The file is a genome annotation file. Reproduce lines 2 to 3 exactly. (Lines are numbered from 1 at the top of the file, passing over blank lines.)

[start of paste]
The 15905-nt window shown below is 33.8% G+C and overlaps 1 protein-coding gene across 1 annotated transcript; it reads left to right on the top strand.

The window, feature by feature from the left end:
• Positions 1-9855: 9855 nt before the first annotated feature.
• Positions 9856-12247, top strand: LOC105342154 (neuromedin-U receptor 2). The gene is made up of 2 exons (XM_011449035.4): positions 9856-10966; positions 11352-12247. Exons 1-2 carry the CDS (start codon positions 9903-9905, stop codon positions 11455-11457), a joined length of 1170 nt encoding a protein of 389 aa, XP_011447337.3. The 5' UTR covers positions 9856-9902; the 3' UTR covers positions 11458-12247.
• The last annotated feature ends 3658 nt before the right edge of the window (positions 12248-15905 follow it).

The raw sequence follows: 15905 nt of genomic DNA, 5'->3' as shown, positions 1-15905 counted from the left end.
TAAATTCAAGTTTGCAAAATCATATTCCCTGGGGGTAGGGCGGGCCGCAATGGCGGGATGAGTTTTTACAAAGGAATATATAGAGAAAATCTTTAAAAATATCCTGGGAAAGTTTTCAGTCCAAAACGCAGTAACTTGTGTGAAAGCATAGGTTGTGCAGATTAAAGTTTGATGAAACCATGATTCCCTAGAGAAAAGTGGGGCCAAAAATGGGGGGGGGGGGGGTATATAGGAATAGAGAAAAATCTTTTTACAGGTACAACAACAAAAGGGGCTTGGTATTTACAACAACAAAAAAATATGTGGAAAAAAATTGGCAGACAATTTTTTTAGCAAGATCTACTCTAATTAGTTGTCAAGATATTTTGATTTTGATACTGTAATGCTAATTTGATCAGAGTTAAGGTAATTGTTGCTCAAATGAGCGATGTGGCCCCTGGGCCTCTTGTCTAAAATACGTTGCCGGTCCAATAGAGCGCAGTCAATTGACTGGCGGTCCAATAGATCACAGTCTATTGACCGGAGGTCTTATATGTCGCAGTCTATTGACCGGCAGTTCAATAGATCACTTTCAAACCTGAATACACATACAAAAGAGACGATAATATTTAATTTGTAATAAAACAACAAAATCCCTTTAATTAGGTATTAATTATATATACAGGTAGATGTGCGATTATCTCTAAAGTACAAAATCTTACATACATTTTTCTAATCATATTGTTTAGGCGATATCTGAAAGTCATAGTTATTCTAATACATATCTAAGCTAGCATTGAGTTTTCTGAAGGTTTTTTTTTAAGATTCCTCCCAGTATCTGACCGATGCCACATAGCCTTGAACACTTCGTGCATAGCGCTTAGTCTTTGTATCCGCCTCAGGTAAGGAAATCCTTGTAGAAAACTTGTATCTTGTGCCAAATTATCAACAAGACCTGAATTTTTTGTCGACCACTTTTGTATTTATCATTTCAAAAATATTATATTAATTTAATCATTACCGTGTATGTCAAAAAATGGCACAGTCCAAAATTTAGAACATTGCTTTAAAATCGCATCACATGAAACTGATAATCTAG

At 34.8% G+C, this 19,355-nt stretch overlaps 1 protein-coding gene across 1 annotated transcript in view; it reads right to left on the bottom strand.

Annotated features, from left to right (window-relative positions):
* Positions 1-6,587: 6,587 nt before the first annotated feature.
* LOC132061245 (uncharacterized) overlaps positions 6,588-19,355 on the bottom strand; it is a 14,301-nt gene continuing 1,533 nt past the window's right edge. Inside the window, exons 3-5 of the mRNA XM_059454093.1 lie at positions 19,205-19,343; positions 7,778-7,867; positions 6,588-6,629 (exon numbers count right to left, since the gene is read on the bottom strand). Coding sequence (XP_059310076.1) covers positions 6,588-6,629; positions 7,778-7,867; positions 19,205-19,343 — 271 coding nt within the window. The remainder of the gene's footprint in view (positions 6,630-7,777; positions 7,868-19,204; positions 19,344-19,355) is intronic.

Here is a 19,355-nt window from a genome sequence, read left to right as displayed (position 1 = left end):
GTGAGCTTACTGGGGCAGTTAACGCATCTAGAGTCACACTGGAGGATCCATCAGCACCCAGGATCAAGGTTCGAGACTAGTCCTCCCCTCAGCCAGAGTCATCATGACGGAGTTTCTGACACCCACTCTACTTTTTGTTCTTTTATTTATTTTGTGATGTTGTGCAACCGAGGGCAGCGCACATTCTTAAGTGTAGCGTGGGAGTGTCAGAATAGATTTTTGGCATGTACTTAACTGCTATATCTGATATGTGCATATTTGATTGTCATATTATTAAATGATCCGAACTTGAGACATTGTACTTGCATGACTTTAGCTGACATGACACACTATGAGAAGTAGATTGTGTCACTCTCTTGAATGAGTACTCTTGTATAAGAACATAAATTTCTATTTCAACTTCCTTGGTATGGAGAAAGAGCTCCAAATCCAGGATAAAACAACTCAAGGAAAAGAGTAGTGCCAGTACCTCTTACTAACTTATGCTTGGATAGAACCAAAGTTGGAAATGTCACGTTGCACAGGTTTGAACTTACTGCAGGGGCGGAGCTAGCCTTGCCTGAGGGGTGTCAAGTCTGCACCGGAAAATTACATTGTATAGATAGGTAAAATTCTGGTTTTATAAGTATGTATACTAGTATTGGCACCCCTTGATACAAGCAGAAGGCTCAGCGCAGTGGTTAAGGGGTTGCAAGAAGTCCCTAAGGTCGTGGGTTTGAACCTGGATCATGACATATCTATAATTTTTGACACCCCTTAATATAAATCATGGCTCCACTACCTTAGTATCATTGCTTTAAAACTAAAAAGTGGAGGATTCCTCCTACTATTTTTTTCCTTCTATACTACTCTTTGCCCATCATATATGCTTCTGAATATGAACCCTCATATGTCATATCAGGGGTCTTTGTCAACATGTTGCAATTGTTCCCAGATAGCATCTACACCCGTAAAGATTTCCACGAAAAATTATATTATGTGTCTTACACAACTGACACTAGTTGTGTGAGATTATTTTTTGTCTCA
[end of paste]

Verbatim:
The window, feature by feature from the left end:
• Positions 1-9855: 9855 nt before the first annotated feature.